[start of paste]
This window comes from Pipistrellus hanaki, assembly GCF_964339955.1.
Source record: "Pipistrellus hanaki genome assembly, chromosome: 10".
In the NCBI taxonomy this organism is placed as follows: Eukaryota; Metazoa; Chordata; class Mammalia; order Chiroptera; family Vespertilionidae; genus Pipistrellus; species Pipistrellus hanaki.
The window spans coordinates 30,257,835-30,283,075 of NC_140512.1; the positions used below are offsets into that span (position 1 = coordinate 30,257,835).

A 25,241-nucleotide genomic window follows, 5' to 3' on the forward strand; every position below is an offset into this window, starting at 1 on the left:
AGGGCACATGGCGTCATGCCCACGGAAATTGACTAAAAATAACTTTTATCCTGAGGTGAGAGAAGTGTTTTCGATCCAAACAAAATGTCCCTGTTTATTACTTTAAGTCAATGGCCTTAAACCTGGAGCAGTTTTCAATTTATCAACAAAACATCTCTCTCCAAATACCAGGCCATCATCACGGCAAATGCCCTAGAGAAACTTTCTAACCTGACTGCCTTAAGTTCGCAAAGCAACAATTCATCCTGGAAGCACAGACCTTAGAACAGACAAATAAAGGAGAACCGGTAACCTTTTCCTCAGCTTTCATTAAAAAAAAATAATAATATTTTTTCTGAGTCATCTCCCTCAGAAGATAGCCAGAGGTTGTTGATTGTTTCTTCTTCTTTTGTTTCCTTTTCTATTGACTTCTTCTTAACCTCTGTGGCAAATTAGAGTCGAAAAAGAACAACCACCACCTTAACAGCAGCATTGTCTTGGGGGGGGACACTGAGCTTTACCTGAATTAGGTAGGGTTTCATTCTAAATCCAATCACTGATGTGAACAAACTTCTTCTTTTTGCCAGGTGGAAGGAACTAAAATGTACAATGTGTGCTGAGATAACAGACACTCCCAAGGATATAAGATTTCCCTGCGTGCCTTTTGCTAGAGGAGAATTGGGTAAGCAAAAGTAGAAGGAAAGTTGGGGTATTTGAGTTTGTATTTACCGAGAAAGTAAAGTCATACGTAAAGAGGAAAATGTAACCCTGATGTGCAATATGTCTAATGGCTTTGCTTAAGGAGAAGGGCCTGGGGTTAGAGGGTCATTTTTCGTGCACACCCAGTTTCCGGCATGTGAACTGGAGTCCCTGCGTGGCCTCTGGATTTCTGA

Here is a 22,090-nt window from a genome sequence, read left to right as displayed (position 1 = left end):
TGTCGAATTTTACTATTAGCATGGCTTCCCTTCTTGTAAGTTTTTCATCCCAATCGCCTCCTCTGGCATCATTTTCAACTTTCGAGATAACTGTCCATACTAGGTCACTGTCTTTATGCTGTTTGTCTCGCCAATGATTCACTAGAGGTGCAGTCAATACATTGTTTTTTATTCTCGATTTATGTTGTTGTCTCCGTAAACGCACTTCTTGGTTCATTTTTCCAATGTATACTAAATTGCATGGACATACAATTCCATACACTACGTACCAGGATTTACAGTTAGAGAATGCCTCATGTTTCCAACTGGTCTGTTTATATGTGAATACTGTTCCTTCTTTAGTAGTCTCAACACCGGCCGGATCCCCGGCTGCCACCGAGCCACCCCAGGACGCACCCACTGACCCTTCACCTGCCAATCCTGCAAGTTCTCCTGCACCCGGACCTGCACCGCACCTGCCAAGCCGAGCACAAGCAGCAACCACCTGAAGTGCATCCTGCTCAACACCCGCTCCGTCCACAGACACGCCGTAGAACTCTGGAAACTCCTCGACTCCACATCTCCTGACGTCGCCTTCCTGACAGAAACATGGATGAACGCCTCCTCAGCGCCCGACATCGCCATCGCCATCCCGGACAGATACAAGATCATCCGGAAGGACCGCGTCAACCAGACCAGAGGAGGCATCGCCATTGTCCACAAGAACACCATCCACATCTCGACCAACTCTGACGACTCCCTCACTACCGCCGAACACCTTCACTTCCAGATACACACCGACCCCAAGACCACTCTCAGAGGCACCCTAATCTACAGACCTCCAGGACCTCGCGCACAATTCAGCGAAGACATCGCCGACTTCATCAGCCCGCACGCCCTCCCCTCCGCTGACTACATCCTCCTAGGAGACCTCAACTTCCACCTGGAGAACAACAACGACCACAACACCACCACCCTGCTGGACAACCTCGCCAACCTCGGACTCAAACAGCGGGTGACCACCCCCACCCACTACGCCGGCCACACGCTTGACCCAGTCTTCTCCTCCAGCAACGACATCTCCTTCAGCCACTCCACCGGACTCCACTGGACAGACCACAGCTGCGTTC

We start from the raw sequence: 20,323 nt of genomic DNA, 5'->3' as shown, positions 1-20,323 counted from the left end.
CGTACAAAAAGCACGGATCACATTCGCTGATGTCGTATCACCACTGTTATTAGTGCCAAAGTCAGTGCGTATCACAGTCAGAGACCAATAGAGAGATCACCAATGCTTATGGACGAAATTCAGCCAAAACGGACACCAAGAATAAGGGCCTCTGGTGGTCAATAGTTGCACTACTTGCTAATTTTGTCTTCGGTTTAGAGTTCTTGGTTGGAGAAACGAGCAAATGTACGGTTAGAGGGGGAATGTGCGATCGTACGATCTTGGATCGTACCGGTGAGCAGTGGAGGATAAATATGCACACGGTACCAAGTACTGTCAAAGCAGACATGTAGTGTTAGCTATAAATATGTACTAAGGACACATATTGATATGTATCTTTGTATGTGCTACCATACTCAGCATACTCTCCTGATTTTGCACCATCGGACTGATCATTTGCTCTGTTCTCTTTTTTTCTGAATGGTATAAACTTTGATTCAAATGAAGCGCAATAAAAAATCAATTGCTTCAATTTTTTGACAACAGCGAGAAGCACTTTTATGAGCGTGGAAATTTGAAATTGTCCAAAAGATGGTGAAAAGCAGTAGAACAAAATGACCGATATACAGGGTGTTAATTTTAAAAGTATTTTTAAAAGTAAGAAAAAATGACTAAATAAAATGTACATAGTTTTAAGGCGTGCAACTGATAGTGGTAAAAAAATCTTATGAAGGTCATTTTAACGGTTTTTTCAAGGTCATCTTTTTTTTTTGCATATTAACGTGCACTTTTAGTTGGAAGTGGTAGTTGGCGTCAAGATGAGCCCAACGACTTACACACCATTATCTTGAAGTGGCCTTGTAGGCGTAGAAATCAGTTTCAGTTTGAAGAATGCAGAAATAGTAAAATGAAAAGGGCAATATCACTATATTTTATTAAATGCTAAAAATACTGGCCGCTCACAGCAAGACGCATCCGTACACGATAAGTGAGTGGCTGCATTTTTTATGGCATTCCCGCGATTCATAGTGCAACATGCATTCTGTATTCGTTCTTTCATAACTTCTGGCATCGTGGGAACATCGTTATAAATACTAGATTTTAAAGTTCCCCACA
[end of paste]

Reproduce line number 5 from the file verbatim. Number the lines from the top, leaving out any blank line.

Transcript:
A 25,241-nucleotide genomic window follows, 5' to 3' on the forward strand; every position below is an offset into this window, starting at 1 on the left: